What are “Bottled-in-Bond” Spirits and Why Should I Care? | Wine Enthusiast
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What are “Bottled-in-Bond” Spirits and Why Should I Care?

It seems like an innovation in spirits hits shelves every day. Matured whiskey to Metallica’s music. Gin that changes colors. There are cold-brew liqueurs, bottles promoted by marquee movie stars, and spirits made sans alcohol. But one of the most notable kinds of spirits isn’t new at all.

The bottled-in-bond designation is steeped in more than a century of American distilling heritage. It arguably holds spirits to a standard higher than most Scotch and more scrupulous than Cognac’s designation.

If the term seems mysterious, you’re not alone. Many have no idea what “bottled-in-bond” means.

Consider bottled-in-bond (or bonded) the “craft” certification of today.

“Bonded whiskey is a mark of provenance and transparency,” says Colin Spoelman, co-founder/head distiller of Kings County Distillery. Spoelman’s distillery in Brooklyn, New York. “It’s very relevant to distillers today.”

Two men and a stock image of a whiskey bottle
Colin Spoelman and David Haskell, founders of Kings County Distillery / Photo by Michael G. Prince

What does “bottled-in-bond” mean?

In the late 1800s, many whiskeys were of questionable provenance. Booze was bought in barrels, not bottles, which made it easy to tweak and taint.

Spoelman says that Kentucky distillers were undercut by those from Chicago that sold a column-distilled neutral spirit, like vodka. Wholesalers would blend or finish the spirit, often with artificial flavors and additives to stretch the whiskey.

“The worst, glycerine, caramel coloring, wood chips and sometimes, formaldehyde, [were used] to give the whiskey the vague taste of properly made, traditional whiskey,” he says.

Amid pressure from Kentucky distillers, the federal government set a standardized designation. “Bottled-in-bond is one of the earliest examples of a consumer protection law,” says Spoelman.

The bottled-in-bond designation is steeped in more than a century of American distilling heritage. It arguably holds spirits to a standard higher than most Scotch and more scrupulous than Cognac’s designation.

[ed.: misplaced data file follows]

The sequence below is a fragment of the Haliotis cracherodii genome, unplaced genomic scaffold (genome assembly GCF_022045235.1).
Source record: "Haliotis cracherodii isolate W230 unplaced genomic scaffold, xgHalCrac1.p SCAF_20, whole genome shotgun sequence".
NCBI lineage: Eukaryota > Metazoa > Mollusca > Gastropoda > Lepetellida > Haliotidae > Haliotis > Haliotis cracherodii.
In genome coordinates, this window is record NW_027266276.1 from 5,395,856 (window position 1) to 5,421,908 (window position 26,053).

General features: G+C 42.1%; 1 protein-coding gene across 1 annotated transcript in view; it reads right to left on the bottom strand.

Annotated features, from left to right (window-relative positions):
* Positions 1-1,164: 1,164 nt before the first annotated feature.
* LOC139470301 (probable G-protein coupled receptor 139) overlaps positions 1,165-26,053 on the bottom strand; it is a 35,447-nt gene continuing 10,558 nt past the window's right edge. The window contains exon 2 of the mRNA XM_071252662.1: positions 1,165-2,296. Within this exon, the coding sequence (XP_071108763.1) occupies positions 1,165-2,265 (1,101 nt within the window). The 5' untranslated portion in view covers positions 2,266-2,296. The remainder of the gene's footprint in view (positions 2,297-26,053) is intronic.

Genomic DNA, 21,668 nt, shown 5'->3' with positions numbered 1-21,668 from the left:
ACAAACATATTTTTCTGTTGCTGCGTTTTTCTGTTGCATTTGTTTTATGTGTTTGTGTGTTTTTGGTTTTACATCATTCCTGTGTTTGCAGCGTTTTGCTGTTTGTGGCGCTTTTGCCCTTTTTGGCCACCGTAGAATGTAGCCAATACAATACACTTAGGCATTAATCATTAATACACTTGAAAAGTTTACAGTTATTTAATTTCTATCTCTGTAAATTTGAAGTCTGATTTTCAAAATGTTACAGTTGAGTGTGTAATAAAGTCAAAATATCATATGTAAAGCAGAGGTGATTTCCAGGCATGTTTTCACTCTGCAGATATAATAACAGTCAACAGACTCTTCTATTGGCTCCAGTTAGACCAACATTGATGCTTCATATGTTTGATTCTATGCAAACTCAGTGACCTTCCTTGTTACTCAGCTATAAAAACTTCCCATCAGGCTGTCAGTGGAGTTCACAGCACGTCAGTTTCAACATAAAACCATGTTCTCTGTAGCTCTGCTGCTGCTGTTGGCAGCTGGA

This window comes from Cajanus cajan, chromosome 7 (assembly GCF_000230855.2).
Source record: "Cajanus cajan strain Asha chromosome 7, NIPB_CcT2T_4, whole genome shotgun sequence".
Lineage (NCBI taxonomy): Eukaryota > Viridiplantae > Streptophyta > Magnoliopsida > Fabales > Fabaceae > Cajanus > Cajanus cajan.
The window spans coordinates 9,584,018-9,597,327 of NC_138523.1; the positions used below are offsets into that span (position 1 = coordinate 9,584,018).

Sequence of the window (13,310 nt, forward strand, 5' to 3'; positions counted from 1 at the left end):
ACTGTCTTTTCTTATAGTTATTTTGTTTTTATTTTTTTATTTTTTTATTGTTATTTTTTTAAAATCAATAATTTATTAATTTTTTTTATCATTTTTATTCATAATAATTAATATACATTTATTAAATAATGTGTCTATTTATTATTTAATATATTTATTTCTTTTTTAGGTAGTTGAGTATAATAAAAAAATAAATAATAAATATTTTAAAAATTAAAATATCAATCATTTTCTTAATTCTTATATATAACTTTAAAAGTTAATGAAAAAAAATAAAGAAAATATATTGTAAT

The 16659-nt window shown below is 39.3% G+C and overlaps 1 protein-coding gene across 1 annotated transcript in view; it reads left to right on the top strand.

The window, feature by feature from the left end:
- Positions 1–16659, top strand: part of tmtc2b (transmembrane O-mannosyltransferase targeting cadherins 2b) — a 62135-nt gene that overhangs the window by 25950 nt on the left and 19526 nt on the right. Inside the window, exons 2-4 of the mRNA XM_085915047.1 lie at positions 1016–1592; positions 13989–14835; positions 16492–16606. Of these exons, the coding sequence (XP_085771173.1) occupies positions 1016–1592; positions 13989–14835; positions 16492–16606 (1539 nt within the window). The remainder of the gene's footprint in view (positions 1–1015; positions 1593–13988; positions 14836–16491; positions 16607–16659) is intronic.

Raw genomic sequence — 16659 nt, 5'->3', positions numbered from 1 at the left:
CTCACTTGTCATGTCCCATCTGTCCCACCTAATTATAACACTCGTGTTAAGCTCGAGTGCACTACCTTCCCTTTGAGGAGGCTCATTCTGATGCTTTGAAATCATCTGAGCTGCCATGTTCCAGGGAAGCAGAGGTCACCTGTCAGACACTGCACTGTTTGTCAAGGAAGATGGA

The bottled-in-bond designation mandates that brands clear numerous rigorous hurdles. The spirit must be aged for at least four years and bottled at precisely 100 proof (50% abv). It must be made by one distiller at a single distillery in one season, then aged in a bonded warehouse.

“Because of that, bottled-in-bond is a unique expression of location,” says Maggie Campbell, president/head distiller at Privateer Rum, which introduced its first bottled-in-bond rum in 2018. “It’s very terroir-oriented. It has a sense of place.”

However, the labeling fell out of favor with consumers for decades. “In the 1970s and ’80s, higher-proof Bourbon was not sought after, and lighter and blended Bourbon became more popular,” says Adam Harris, Beam Suntory’s senior American whiskey ambassador. “It just made sense to stop bottling it domestically.”

The handful of brands that still made bonded spirits labored in obscurity, left to collect dust on the bottom shelves of liquor stores. They felt antiquated, abandoned by all but whiskey nerds.

“It was, and still is, a little bit of an open secret,” says Spoelman.

Woman on ladder peering into a window of a column still
Checking a column still at Privateer Rum / Photo by Michael G. Prince

Bottled-in-bond’s comeback

Five years ago, Fred Noe, master distiller for Jim Beam, resurrected the brand’s bonded iteration after years of requests from bartenders.

“We saw the popularity of higher-proof product rise among the craft-bartending community,” says Harris. “The bigger proofs of bottled-in-bond provide bigger flavors that stand up well in cocktails.”

Campbell furthers that. “Especially with the minimum four years age giving more leather and tobacco tones, bottled-in-bond makes a damn good savory cocktail for those looking for less sweetness in their flavor profile.”

Jim Beam’s return went hand-in-hand with the thriving craft movement that has swept the industry over the last decade. Now, there are more than two dozen distilleries in the country, varying in both age and size, that churn out bonded products.

“As a distiller, it’s the holy grail: the hardest and most constrained thing to make,” says Spoelman. “It reflects what many distillers believe to be the best criteria for excellence in whiskey, and the criteria are unchanged from 1897.”

Whiskey may be top of mind in the bonded market, but there are no constraints to what spirits can be bonded. Laird & Company has made a bonded apple brandy for more than 200 years, and Privateer has a bonded rum, the first in the U.S. in more than 70 years. “It seemed like a natural fit to revive the rum category. Today, nearly all bonded releases are whiskey,” says Campbell.

Despite the restrictions, prices aren’t debilitating. Jim Beam and Rittenhouse’s retail versions for around $25, while Jack Daniels and Old Forester offer bottlings for around $50. Prices are soar to $200, usually in step with the brand’s average prices.

As more brands adopt bottled-in-bond spirits, consumers also continue to rediscover its allure. Behind each bonded label, there is an assurance of quality and the achievement of drinking bitterness of American heritage.

“I know who made the product, I know as a baseline how it is, I know its proof without asking,” says Spoelman. “As a consumer, I know I’m getting something authentic.”